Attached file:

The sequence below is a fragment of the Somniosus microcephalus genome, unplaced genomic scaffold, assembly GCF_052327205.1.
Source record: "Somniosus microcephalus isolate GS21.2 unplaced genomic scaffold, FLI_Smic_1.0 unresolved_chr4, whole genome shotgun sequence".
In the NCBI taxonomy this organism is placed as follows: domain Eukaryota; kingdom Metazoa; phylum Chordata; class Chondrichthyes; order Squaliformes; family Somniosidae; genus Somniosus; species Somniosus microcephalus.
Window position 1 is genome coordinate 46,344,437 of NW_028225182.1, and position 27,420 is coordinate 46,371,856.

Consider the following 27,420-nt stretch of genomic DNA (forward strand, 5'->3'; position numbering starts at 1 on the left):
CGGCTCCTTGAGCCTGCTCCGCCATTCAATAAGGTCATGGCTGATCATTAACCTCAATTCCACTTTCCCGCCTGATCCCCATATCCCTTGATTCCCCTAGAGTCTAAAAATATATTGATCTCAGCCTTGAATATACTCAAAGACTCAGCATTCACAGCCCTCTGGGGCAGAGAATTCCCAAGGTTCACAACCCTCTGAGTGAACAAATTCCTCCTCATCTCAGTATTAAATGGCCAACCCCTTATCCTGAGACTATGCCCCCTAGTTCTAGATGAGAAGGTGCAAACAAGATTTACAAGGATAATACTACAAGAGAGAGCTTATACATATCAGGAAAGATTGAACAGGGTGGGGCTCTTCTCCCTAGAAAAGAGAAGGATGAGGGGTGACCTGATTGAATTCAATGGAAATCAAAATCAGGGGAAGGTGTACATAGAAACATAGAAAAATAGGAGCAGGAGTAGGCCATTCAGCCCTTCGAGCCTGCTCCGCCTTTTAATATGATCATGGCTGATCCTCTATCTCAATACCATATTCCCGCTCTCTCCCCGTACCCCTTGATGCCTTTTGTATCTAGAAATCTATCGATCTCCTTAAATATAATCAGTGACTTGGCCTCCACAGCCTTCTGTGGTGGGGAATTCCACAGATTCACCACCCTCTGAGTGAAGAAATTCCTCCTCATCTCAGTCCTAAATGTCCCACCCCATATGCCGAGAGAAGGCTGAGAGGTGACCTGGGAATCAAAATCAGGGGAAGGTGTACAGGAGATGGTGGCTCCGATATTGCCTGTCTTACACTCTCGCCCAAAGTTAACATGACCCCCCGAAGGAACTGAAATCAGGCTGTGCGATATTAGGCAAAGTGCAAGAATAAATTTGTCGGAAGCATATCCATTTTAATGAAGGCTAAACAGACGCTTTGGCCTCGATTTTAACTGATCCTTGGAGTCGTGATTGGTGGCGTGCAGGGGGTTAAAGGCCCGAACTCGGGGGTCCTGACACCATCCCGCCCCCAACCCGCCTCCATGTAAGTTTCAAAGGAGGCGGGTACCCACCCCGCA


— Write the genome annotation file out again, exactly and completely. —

The sequence below is a fragment of the Somniosus microcephalus genome, unplaced genomic scaffold, assembly GCF_052327205.1.
Source record: "Somniosus microcephalus isolate GS21.2 unplaced genomic scaffold, FLI_Smic_1.0 unresolved_chr4, whole genome shotgun sequence".
In the NCBI taxonomy this organism is placed as follows: domain Eukaryota; kingdom Metazoa; phylum Chordata; class Chondrichthyes; order Squaliformes; family Somniosidae; genus Somniosus; species Somniosus microcephalus.
Window position 1 is genome coordinate 46,344,437 of NW_028225182.1, and position 27,420 is coordinate 46,371,856.

Consider the following 27,420-nt stretch of genomic DNA (forward strand, 5'->3'; position numbering starts at 1 on the left):
CGGCTCCTTGAGCCTGCTCCGCCATTCAATAAGGTCATGGCTGATCATTAACCTCAATTCCACTTTCCCGCCTGATCCCCATATCCCTTGATTCCCCTAGAGTCTAAAAATATATTGATCTCAGCCTTGAATATACTCAAAGACTCAGCATTCACAGCCCTCTGGGGCAGAGAATTCCCAAGGTTCACAACCCTCTGAGTGAACAAATTCCTCCTCATCTCAGTATTAAATGGCCAACCCCTTATCCTGAGACTATGCCCCCTAGTTCTAGATGAGAAGGTGCAAACAAGATTTACAAGGATAATACTACAAGAGAGAGCTTATACATATCAGGAAAGATTGAACAGGGTGGGGCTCTTCTCCCTAGAAAAGAGAAGGATGAGGGGTGACCTGATTGAATTCAATGGAAATCAAAATCAGGGGAAGGTGTACATAGAAACATAGAAAAATAGGAGCAGGAGTAGGCCATTCAGCCCTTCGAGCCTGCTCCGCCTTTTAATATGATCATGGCTGATCCTCTATCTCAATACCATATTCCCGCTCTCTCCCCGTACCCCTTGATGCCTTTTGTATCTAGAAATCTATCGATCTCCTTAAATATAATCAGTGACTTGGCCTCCACAGCCTTCTGTGGTGGGGAATTCCACAGATTCACCACCCTCTGAGTGAAGAAATTCCTCCTCATCTCAGTCCTAAATGTCCCACCCCATATGCCGAGAGAAGGCTGAGAGGTGACCTGGGAATCAAAATCAGGGGAAGGTGTACAGGAGATGGTGGCTCCGATATTGCCTGTCTTACACTCTCGCCCAAAGTTAACATGACCCCCCGAAGGAACTGAAATCAGGCTGTGCGATATTAGGCAAAGTGCAAGAATAAATTTGTCGGAAGCATATCCATTTTAATGAAGGCTAAACAGACGCTTTGGCCTCGATTTTAACTGATCCTTGGAGTCGTGATTGGTGGCGTGCAGGGGGTTAAAGGCCCGAACTCGGGGGTCCTGACACCATCCCGCCCCCAACCCGCCTCCATGTAAGTTTCAAAGGAGGCGGGTACCCACCCCGCA